An addictive and groundbreaking debut thriller set on a Native American reservation and hailed by CJ Box as a hell of a debut Winter Counts is both a propulsive crime novel and a wonderfully informative book. --Louise Erdrich
Virgil Wounded Horse is the local enforcer on the Rosebud Indian Reservation in South Dakota. When justice is denied by the American legal system or the tribal council, Virgil is hired to deliver his own punishment, the kind that's hard to forget. But when heroin makes its way into the reservation and finds Virgil's own nephew, his vigilantism suddenly becomes personal. He enlists the help of his ex-girlfriend and sets out to learn where the drugs are coming from, and how to make them stop.
They follow a lead to Denver and find that drug cartels are rapidly expanding and forming new and terrifying alliances. And back on the reservation, a new tribal council initiative raises uncomfortable questions about money and power. As Virgil starts to link the pieces together, he must face his own demons and reclaim his Native identity. He realizes that being a Native American in the twenty-first century comes at an incredible cost.
Winter Counts is a tour-de-force of crime fiction, a bracingly honest look at a long-ignored part of American life, and a twisting, turning story that's as deeply rendered as it is thrilling.
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About the Author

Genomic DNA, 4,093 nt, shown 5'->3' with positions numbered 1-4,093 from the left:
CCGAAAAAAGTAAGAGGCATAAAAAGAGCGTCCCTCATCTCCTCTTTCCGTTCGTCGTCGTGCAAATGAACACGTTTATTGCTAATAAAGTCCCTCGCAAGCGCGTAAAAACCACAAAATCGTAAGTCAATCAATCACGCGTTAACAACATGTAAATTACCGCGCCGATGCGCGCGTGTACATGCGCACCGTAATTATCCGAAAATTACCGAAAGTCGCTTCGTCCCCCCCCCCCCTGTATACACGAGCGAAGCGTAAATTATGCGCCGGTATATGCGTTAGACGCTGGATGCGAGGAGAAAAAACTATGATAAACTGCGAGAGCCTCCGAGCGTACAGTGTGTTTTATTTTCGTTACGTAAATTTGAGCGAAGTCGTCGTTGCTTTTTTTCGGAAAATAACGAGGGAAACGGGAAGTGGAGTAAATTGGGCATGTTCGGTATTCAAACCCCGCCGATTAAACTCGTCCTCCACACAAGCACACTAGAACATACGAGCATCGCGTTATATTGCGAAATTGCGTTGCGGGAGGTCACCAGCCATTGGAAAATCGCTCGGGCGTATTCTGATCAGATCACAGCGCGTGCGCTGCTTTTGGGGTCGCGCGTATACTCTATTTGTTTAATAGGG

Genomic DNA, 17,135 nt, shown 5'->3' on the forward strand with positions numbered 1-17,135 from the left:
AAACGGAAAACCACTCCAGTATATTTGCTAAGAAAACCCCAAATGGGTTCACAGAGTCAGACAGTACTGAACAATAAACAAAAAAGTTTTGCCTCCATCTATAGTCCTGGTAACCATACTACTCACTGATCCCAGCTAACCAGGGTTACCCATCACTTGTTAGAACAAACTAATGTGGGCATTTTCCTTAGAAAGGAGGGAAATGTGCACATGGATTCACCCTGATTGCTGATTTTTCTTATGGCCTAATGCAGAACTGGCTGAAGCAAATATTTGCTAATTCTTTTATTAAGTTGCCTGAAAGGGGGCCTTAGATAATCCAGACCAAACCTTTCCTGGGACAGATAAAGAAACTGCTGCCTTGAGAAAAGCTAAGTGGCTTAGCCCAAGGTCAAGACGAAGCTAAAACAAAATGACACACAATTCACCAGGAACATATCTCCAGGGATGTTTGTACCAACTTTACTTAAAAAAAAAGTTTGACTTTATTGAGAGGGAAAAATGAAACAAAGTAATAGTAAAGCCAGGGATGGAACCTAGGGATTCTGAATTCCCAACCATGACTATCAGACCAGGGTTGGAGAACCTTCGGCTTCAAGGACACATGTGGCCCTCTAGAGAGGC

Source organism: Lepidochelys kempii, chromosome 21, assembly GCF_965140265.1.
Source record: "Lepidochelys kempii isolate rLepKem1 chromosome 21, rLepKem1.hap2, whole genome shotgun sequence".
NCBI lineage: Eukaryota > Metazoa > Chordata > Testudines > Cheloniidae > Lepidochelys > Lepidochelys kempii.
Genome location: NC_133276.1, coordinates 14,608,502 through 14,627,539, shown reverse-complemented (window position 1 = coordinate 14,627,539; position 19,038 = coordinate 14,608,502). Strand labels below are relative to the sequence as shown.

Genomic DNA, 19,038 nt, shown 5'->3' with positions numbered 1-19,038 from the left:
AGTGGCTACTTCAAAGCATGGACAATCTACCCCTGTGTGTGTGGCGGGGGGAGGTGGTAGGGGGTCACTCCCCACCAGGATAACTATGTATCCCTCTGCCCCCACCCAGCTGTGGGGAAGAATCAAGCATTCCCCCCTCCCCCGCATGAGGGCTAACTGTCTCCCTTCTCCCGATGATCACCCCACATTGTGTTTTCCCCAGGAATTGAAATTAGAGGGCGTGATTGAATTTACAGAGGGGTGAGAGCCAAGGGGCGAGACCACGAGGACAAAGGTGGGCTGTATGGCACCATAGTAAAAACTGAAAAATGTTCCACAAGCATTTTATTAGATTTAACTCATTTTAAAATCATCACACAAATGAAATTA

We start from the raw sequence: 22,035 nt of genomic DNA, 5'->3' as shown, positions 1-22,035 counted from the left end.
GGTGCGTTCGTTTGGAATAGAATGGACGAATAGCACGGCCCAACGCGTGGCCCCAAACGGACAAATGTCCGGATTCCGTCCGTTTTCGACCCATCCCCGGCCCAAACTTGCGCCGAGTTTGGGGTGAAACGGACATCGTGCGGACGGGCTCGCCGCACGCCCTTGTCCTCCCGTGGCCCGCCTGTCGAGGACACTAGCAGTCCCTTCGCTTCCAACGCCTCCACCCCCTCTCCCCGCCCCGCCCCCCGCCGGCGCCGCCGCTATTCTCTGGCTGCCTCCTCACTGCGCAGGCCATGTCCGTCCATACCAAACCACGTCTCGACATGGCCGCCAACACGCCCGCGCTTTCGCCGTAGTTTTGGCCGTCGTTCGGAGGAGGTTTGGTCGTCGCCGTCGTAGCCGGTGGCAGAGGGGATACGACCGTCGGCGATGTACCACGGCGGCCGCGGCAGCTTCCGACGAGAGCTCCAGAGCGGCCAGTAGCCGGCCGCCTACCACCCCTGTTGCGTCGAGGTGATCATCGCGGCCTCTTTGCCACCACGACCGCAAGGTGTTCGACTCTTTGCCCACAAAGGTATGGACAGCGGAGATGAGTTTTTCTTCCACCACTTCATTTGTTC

David Heska Wanbli Weiden is an enrolled citizen of the Sicangu Lakota Nation and received his MFA from the Institute of American Indian Arts. He's a MacDowell Colony Fellow, a Tin House Scholar, and the recipient of the PEN/America's Writing for Justice Fellowship. He lives in Denver, Colorado.
Darrell Dennis is a native Canadian comedian, actor, screenwriter and radio personality from the Secwepemc Nation in the interior of British Columbia. In addition to acting and comedy, Darrell is a writer whose works have been published by Playwrights Canada Press and Douglas & McIntyre Publishing. His short stories have been published in periodicals across Canada and the U.S. His first play, Trickster of Third Avenue East, was produced by Native Earth Performing Arts, which twice named Darrell their "Writer-in- Residence." His semi-autobiographical one-man play, Tales of an Urban Indian, in which he explored themes of growing up as an indigenous First Nations Native American, was nominated for two Dora Awards and has been produced for multiple tours across Canada and the United States